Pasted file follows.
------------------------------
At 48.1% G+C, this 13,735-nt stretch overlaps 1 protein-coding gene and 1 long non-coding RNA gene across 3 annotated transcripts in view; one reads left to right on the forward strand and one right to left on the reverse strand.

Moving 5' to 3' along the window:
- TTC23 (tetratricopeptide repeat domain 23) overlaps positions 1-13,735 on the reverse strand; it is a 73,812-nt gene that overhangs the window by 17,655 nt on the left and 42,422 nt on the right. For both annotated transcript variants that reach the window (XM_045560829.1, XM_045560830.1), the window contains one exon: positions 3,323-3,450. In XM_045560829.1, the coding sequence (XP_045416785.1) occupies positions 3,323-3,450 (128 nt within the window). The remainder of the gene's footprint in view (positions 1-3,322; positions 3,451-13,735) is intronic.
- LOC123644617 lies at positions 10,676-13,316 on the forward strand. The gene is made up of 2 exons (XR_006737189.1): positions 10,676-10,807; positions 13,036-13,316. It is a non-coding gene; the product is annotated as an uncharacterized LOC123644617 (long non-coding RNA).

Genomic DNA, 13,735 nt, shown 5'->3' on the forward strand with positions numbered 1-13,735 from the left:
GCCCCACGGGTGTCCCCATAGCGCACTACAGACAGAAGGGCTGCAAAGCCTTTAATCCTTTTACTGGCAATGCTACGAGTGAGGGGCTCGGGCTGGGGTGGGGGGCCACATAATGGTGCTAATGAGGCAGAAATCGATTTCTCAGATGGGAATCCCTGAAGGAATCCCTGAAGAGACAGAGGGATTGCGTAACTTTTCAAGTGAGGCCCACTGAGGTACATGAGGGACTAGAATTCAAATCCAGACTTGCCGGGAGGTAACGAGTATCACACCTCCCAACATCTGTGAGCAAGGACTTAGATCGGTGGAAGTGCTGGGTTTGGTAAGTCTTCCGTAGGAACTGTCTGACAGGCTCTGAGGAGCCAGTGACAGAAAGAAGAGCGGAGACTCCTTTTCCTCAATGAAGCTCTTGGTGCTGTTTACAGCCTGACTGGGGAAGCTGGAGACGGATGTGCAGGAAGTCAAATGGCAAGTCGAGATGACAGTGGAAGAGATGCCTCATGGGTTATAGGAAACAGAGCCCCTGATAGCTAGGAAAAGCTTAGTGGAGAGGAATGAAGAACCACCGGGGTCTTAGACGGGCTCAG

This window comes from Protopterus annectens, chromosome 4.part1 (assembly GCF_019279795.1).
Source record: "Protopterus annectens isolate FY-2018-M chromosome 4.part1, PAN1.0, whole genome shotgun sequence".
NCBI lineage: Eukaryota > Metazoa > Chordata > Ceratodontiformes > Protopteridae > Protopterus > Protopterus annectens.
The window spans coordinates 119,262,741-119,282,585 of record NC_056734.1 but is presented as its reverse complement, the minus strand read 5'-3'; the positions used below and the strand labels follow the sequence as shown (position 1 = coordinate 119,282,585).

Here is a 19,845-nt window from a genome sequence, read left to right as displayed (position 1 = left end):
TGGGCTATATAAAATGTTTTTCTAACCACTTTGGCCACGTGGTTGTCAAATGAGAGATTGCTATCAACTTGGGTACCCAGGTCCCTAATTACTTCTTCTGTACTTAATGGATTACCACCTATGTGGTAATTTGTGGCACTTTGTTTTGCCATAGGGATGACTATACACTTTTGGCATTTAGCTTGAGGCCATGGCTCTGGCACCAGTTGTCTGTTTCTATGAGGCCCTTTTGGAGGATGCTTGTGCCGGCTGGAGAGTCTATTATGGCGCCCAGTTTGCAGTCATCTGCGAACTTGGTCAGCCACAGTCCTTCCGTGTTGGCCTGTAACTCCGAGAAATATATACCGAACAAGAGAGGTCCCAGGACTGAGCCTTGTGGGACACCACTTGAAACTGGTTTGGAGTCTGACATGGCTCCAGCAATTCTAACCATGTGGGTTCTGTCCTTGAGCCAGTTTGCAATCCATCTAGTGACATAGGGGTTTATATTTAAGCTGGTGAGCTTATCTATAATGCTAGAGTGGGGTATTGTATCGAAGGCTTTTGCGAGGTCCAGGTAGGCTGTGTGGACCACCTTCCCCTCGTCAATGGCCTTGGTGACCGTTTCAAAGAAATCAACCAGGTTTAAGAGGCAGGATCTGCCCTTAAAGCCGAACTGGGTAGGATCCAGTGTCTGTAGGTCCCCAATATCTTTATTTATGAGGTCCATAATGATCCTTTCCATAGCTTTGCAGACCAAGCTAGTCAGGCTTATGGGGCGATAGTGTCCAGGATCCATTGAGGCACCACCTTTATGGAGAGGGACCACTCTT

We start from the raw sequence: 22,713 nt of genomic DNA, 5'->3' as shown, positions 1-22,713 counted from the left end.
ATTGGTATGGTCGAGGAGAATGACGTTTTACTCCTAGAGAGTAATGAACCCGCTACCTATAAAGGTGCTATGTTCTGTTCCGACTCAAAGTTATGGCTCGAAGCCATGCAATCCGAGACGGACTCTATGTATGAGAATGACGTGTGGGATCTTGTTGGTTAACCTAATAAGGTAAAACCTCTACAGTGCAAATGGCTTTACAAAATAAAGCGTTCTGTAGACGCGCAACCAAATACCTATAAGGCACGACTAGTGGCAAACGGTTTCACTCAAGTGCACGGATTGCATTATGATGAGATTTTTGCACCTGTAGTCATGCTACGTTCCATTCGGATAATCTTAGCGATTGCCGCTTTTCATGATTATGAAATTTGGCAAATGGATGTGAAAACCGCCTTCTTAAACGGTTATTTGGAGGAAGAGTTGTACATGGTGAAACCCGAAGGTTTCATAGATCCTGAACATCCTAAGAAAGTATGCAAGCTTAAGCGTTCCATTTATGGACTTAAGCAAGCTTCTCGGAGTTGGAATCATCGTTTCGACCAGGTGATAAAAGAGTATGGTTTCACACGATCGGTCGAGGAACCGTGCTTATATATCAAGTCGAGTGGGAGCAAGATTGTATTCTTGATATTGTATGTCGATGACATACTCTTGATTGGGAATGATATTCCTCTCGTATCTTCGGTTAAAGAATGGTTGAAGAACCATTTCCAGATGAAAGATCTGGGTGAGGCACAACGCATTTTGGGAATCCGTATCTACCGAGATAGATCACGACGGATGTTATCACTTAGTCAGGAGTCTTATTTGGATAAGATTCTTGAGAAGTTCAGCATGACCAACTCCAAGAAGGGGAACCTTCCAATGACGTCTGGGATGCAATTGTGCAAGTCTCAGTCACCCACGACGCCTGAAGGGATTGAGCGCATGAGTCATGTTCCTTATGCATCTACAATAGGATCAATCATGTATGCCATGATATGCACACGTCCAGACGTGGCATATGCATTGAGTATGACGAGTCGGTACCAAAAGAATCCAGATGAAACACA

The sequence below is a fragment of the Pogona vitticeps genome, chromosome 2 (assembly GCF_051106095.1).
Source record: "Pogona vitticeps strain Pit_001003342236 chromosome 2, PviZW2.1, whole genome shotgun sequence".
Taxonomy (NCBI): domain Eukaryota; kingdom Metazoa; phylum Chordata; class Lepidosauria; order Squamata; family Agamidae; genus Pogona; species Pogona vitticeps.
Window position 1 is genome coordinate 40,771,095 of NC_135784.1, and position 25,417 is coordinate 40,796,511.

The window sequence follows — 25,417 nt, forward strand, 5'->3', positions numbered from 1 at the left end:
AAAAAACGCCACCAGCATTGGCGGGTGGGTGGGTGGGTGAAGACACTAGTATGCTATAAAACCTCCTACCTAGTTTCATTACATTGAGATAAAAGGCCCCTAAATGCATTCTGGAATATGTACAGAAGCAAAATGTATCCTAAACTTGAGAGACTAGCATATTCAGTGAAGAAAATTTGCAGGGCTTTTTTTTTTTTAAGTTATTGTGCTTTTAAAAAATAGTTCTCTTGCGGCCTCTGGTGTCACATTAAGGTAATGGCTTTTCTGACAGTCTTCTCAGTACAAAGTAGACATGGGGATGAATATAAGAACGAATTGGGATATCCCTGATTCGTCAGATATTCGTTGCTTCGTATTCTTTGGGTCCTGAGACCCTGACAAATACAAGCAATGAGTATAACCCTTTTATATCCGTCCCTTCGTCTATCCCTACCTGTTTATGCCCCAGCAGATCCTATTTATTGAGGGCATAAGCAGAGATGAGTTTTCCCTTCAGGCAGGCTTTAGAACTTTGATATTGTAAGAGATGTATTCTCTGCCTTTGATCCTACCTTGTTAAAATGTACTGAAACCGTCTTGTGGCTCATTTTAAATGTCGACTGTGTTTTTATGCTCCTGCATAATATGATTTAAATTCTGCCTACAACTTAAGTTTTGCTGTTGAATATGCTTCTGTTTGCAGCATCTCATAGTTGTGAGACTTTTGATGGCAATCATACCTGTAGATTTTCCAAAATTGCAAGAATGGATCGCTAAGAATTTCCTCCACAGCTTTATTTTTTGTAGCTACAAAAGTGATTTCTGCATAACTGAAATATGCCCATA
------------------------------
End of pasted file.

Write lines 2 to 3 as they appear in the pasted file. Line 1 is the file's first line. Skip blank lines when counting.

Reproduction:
Moving 5' to 3' along the window:
- TTC23 (tetratricopeptide repeat domain 23) overlaps positions 1-13,735 on the reverse strand; it is a 73,812-nt gene that overhangs the window by 17,655 nt on the left and 42,422 nt on the right. For both annotated transcript variants that reach the window (XM_045560829.1, XM_045560830.1), the window contains one exon: positions 3,323-3,450. In XM_045560829.1, the coding sequence (XP_045416785.1) occupies positions 3,323-3,450 (128 nt within the window). The remainder of the gene's footprint in view (positions 1-3,322; positions 3,451-13,735) is intronic.